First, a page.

Missouri General Assembly

This article first appeared in the St. Louis Beacon: The effort in the Missouri legislature to abolish local foreclosure mediation ordinances, such as those in St. Louis and St. Louis County, had all the right kind of legislative momentum.

State Rep. Stanley Cox and House Majority John Diehl's legislation had unchallenged support from Republican legislators. It was a major priority for the state's banking and real estate industry, two powerful and influential interest groups that opposed the ordinances in St. Louis County and St. Louis. And some Democratic legislators in the Missouri House supported it.

This article first appeared in the St. Louis Beacon: In an apparent backlash to the "puppy mill wars" of a couple years back, the Missouri General Assembly has approved a proposed "right to farm" constitutional amendment for the 2014 ballot.

The proposed ballot measure, which won’t require Gov. Jay Nixon’s approval, has general, seemingly non-controversial ballot language:

"Shall the Missouri Constitution be amended to ensure that the right of Missouri citizens to engage in agricultural production and ranching practices shall not be infringed?"

This article first appeared in the St. Louis Beacon: Although chances of passage this legislative session remain slim, bills to extend Missouri’s anti-discrimination protections to gays are still attracting a lot of attention in Jefferson City -- because of the number and prominence of their backers.

Missouri Attorney General Chris Koster this week became the latest of three statewide Democratic officials – including Secretary of State Jason Kander and state Treasurer Clint Zweifel – who are featured in new videos promoting two companion bills (SB96 and HB615) that seek to prevent discrimination in housing, jobs and public accommodations on the basis of someone’s sexual orientation.

This article first appeared in the St. Louis Beacon: Missouri lawmakers finished work on the bills that encompass the state's budget, sending the 2014 fiscal year plan to Gov. Jay Nixon a day before a mandated deadline.

But the bills passed by the legislature include several provisions that have raised the governor's ire, including partial funding of the Department of Revenue's Division of Motor Vehicles.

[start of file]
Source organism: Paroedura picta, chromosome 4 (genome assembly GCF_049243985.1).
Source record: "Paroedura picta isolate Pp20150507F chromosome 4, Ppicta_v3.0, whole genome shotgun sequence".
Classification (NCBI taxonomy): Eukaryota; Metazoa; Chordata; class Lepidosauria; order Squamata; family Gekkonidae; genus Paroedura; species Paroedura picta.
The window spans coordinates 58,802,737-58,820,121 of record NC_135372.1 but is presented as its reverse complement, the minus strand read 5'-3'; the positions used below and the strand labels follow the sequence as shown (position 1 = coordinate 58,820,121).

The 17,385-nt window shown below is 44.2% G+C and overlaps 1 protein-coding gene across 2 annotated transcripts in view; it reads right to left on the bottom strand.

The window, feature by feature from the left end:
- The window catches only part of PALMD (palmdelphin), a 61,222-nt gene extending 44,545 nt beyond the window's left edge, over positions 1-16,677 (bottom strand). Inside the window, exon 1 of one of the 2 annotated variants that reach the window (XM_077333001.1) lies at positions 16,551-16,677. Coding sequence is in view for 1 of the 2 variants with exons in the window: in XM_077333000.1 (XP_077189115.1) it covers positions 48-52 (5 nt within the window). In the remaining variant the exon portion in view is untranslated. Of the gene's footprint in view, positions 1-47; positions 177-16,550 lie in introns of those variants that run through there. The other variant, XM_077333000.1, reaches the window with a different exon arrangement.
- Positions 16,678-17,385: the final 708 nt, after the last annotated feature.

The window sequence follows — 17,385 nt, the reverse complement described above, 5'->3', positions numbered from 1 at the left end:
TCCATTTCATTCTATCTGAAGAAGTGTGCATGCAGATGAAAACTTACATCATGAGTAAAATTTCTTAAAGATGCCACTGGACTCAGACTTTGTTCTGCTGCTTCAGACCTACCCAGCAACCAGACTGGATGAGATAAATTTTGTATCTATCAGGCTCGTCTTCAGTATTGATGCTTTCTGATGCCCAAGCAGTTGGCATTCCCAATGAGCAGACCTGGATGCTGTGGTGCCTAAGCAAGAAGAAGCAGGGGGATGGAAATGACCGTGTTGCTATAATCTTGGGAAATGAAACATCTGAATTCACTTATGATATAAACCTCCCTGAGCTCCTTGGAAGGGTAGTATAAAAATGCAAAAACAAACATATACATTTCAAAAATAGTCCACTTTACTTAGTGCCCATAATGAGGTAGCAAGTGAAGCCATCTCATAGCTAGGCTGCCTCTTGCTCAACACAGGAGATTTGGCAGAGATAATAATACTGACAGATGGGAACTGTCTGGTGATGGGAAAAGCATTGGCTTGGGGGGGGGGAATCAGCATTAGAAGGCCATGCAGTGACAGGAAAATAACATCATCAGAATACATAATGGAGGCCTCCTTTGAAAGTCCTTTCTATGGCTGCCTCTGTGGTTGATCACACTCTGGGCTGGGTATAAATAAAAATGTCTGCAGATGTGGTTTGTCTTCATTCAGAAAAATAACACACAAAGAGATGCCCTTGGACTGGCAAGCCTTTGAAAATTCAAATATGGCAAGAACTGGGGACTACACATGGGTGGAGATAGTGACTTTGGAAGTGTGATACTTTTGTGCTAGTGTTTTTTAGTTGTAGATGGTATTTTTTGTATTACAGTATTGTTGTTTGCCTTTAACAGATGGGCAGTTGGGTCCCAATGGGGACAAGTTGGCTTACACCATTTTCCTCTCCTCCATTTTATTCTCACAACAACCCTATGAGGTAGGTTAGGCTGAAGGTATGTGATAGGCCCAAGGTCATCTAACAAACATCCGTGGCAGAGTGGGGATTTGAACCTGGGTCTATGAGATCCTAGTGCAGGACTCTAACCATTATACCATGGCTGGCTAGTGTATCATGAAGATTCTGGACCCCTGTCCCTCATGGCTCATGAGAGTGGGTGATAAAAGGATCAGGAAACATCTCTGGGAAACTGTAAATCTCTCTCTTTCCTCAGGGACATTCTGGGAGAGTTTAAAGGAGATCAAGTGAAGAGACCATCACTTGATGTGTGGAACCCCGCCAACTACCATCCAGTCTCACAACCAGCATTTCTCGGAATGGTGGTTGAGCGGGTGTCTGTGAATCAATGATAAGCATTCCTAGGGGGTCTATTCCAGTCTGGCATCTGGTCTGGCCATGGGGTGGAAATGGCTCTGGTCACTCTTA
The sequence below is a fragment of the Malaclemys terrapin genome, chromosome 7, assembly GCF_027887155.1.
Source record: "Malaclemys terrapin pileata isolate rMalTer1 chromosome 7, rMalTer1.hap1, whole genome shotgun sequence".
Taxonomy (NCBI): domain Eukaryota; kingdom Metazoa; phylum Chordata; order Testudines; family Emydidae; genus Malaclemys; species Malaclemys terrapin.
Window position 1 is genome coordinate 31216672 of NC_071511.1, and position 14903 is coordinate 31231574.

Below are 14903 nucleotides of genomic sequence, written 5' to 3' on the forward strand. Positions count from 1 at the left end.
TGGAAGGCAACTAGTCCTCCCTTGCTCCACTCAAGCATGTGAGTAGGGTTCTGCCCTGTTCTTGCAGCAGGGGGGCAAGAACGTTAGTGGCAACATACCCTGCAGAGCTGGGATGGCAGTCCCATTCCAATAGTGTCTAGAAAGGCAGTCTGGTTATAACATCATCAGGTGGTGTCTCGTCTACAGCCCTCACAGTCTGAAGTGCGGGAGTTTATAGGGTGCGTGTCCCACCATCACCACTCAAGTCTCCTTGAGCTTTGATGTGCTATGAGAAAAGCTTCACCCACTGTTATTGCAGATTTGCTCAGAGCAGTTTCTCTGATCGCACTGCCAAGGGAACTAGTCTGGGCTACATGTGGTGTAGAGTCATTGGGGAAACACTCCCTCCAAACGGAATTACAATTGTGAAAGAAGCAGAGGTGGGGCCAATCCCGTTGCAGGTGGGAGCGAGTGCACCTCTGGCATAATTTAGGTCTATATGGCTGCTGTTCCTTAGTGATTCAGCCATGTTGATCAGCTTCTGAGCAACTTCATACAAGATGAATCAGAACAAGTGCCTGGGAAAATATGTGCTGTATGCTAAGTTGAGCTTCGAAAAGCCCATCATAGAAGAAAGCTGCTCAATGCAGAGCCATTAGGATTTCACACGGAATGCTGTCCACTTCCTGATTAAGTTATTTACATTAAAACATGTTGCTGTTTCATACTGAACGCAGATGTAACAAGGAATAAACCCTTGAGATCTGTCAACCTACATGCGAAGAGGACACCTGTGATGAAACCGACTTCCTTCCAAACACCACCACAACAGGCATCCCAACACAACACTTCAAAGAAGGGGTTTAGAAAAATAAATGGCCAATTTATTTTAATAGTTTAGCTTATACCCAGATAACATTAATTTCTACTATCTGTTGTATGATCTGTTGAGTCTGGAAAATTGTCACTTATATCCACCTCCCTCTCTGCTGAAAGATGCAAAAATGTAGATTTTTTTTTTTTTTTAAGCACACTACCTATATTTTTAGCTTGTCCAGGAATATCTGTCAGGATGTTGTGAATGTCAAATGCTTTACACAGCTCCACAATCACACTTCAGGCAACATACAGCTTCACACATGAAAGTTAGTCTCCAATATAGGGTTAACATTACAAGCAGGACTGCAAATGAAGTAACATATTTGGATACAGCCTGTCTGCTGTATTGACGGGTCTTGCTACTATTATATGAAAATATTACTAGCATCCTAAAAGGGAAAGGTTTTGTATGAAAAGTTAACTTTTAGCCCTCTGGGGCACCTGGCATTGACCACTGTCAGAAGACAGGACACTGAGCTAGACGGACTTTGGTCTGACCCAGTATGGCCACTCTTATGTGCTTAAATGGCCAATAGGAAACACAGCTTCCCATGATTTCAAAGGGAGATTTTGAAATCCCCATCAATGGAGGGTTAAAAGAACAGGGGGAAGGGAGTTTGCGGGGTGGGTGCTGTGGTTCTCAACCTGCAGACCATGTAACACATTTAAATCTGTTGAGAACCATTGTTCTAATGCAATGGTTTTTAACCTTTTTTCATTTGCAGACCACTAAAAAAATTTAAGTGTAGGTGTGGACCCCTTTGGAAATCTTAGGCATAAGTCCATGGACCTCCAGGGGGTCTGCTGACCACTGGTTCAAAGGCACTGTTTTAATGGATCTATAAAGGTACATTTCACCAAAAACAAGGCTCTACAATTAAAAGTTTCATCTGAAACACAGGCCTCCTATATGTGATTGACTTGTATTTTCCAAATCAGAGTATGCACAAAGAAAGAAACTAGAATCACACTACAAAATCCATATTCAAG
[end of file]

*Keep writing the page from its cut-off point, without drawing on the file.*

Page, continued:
This article first appeared in the St. Louis Beacon: With only two weeks to go in the Missouri General Assembly's session, those who favor revamping the state's troubled Second Injury Fund -- in limbo for years -- are optimistic.

Dan Mehan, chief executive of the Missouri Chamber of Commerce, and business allies are encouraged that the House acted Thursday to approve, with some changes, the Senate bill (SB1) overhauling the fund. The Senate had approved the bill months ago.

This article first appeared in the St. Louis Beacon: The Missouri Capitol's continued debate over the state's scanning of personal documents, including concealed-carry permits, has taken another turn as state Sen. Kurt Schaefer, R-Columbia, has raised the prospect of doing away with the state’s new system for producing drivers licenses and returning to the old over-the-counter setup.

Meanwhile, Gov. Jay Nixon’s office has swiftly sought to dispute questions raised by Republicans, including Schaefer, about a 2010 letter from the federal Department of Homeland Security that lauded Nixon for complying with aspects of the federal REAL ID mandate.

This article first appeared in the St. Louis Beacon: With time ticking on a number of key issues, including the state budget, the Missouri House returned on Tuesday to one of its favorite topics this session: guns.

The chamber acted to approve several bills or amendments dealing with firearms, including measures that:

This article first appeared in the St. Louis Beacon: For all the buzz in the Missouri Capitol about guns, education and the budget, a different issue is attracting all the bucks – alcohol.

At least two dozen lobbyists are wandering the halls, representing one side or another in a complicated case that is fueling an array of lawsuits, has given birth to two bills and has now entangled a disparate band of regional politicians and national political groups.

This article first appeared in the St. Louis Beacon: Save it, spend it or give it back? That, in essence, is the growing debate in the Missouri Capitol as legislators are monitoring the state’s apparently improving income picture, which could result in a budget surplus when this fiscal year ends June 30.

House Speaker Tim Jones, R-Eureka, is adamantly in favor of the “save’’ option, and he displayed a bit of pique Monday as he blasted the state Senate for approving a FY2014 budget last week that earmarks some of the possible windfall for needed physical repairs to the state Capitol, among other things.

Marshall Griffin | St. Louis Public Radio

A new audit of the Missouri state House and Senate knocks both chambers for their failure to comply with portions of the state Sunshine law.

Marshall Griffin/St. Louis Public Radio

Lawmakers have returned to Jefferson City and begun the new year’s regular Missouri legislative session. 

So, what do they want to get done?

Senate Republicans are focused on:

UPI/Bill Greenblatt

A joint House-Senate committee met today at the Missouri Capitol to discuss a proposed review of wages and benefits paid to state workers.

State Senator Mike Kehoe (R, Jefferson City) sits on the Joint Interim Committee on State Employee Wages.  He says they’d like to hire a company to review Missouri’s entire compensation package for state employees.

(via flickr/ensign_beedrill)

Term limits have been in effect in Missouri’s General Assembly for 20 years.

Tomorrow a public conference held in St. Louis will explore how the limits have changed Missouri politics for both good and bad.

Representative Chris Kelly, a Democrat from Columbia, served in the state house for 12 years before voters passed the term limits and two terms since then.

Kelly says the General Assembly still attracts smart, hard-working people, but he says they don’t have as much time to learn the ropes.